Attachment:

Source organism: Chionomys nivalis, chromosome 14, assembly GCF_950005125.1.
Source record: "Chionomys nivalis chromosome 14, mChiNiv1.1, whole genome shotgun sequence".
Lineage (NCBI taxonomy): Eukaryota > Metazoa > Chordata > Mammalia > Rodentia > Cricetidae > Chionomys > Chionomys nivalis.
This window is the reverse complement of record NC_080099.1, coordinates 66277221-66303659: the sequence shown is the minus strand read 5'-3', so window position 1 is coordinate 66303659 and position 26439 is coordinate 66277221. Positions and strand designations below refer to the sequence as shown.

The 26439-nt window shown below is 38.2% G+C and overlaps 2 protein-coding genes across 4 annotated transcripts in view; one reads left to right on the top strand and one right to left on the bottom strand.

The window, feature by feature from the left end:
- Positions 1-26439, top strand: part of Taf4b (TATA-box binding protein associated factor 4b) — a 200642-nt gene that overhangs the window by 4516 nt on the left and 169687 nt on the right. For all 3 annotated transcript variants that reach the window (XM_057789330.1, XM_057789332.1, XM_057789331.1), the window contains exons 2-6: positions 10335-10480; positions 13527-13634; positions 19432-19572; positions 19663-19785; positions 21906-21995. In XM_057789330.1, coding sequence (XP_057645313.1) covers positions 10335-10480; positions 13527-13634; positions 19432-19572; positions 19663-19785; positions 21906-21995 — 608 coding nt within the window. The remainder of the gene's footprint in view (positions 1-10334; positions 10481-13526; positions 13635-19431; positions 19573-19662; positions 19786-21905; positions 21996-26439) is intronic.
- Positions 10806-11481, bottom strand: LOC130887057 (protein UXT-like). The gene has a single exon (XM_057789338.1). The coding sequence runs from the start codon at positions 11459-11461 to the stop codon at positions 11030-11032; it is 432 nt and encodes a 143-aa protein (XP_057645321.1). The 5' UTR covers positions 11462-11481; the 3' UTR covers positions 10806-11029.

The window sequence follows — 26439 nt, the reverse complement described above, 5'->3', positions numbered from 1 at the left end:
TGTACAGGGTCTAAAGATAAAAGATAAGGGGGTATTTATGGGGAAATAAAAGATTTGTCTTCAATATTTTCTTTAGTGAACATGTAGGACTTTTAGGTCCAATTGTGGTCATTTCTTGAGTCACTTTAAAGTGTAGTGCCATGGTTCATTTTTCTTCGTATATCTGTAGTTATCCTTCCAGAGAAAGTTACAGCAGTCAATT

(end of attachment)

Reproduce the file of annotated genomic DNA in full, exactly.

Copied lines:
Source organism: Chionomys nivalis, chromosome 14, assembly GCF_950005125.1.
Source record: "Chionomys nivalis chromosome 14, mChiNiv1.1, whole genome shotgun sequence".
Lineage (NCBI taxonomy): Eukaryota > Metazoa > Chordata > Mammalia > Rodentia > Cricetidae > Chionomys > Chionomys nivalis.
This window is the reverse complement of record NC_080099.1, coordinates 66277221-66303659: the sequence shown is the minus strand read 5'-3', so window position 1 is coordinate 66303659 and position 26439 is coordinate 66277221. Positions and strand designations below refer to the sequence as shown.

The 26439-nt window shown below is 38.2% G+C and overlaps 2 protein-coding genes across 4 annotated transcripts in view; one reads left to right on the top strand and one right to left on the bottom strand.

The window, feature by feature from the left end:
- Positions 1-26439, top strand: part of Taf4b (TATA-box binding protein associated factor 4b) — a 200642-nt gene that overhangs the window by 4516 nt on the left and 169687 nt on the right. For all 3 annotated transcript variants that reach the window (XM_057789330.1, XM_057789332.1, XM_057789331.1), the window contains exons 2-6: positions 10335-10480; positions 13527-13634; positions 19432-19572; positions 19663-19785; positions 21906-21995. In XM_057789330.1, coding sequence (XP_057645313.1) covers positions 10335-10480; positions 13527-13634; positions 19432-19572; positions 19663-19785; positions 21906-21995 — 608 coding nt within the window. The remainder of the gene's footprint in view (positions 1-10334; positions 10481-13526; positions 13635-19431; positions 19573-19662; positions 19786-21905; positions 21996-26439) is intronic.
- Positions 10806-11481, bottom strand: LOC130887057 (protein UXT-like). The gene has a single exon (XM_057789338.1). The coding sequence runs from the start codon at positions 11459-11461 to the stop codon at positions 11030-11032; it is 432 nt and encodes a 143-aa protein (XP_057645321.1). The 5' UTR covers positions 11462-11481; the 3' UTR covers positions 10806-11029.

The window sequence follows — 26439 nt, the reverse complement described above, 5'->3', positions numbered from 1 at the left end:
TGTACAGGGTCTAAAGATAAAAGATAAGGGGGTATTTATGGGGAAATAAAAGATTTGTCTTCAATATTTTCTTTAGTGAACATGTAGGACTTTTAGGTCCAATTGTGGTCATTTCTTGAGTCACTTTAAAGTGTAGTGCCATGGTTCATTTTTCTTCGTATATCTGTAGTTATCCTTCCAGAGAAAGTTACAGCAGTCAATT